Vaccine hesitancy brings about a substantial risk to the population’s immunity against vaccine-preventable infectious diseases and could potentially lead to thousands of deaths.
Plummeting vaccination rates currently pose a major public health challenge in the United States. A recent viewpoint article in the Journal of the American Medical Association (JAMA) by Peter Marks and Robert Califf from the US Food and Drug Administration (FDA) sheds light on the pressing issues surrounding vaccine acceptance and its potential consequences.
The authors highlight the inadequate vaccination rates against respiratory pathogens such as COVID-19, influenza, and respiratory syncytial virus (RSV). The urgency of improving acceptance, especially among older individuals and children, cannot be overstated.
Here are some key insights from the thought-provoking article:
- Reluctance of individuals: The increasing reluctance of individuals to get vaccinated is driven by several factors, ranging from safety apprehensions to religious beliefs. This hesitancy brings about a substantial risk to the population’s immunity against vaccine-preventable infectious diseases and could potentially lead to thousands of deaths.
- Communication challenge: Despite the success of vaccines in preventing morbidity and mortality, the authors highlight the challenge of communicating the ongoing benefits of vaccination. With diseases like smallpox and polio eradicated in the US, complacency has set in the individuals and many may underestimate the actual risk of forgoing vaccination. The authors call for a redoubling of efforts to provide clear, plain-language information on both individual and collective benefits and risks associated with vaccination.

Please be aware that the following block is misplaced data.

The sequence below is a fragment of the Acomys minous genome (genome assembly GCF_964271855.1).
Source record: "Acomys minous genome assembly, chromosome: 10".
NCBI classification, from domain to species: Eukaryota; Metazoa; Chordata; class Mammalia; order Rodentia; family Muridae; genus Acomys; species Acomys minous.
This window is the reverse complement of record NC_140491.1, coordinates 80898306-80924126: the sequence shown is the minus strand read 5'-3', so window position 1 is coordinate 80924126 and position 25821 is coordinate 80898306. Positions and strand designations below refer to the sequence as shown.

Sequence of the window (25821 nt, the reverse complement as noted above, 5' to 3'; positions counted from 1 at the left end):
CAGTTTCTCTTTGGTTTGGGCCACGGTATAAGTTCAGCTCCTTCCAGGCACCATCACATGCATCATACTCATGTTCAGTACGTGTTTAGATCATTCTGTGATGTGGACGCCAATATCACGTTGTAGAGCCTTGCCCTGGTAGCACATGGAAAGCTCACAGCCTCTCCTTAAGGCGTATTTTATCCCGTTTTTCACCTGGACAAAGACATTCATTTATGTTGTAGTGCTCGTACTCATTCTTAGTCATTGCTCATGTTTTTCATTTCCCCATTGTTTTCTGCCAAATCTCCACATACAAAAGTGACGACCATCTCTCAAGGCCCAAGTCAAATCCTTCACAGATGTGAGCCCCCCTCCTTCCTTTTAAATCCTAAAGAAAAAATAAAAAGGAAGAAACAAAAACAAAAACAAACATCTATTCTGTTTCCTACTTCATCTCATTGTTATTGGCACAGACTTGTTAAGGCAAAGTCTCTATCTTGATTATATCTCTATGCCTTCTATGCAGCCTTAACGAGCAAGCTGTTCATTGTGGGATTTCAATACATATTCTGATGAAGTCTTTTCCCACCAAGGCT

- Misinformation on social media: Vaccine hesitancy, particularly towards childhood vaccines like the measles, mumps, and rubella (MMR) vaccine, can be largely attributed to misinformation on social media. The clusters of vaccine hesitancy in middle- to high-income areas, where parents preferred social media narratives over evidence-based vaccine information delivered by clinicians, underscore the need for targeted interventions. The best way to counter the current large volume of vaccine misinformation, they say, is to dilute it with large amounts of truthful, accessible scientific evidence.
- Role of healthcare providers: Clinicians, including retail pharmacists, are identified as trusted sources of information. The authors emphasise the importance of these healthcare professionals in countering vaccine misinformation and promoting evidence-based decision-making. Healthcare professionals need to convey the clear benefits of vaccination in preventing severe illness, hospitalisation, and death.
By combating vaccine misinformation with accurate scientific evidence and creating a deeper understanding of the benefits and risks of vaccination, we can safeguard public health and prevent the resurgence of vaccine-preventable diseases.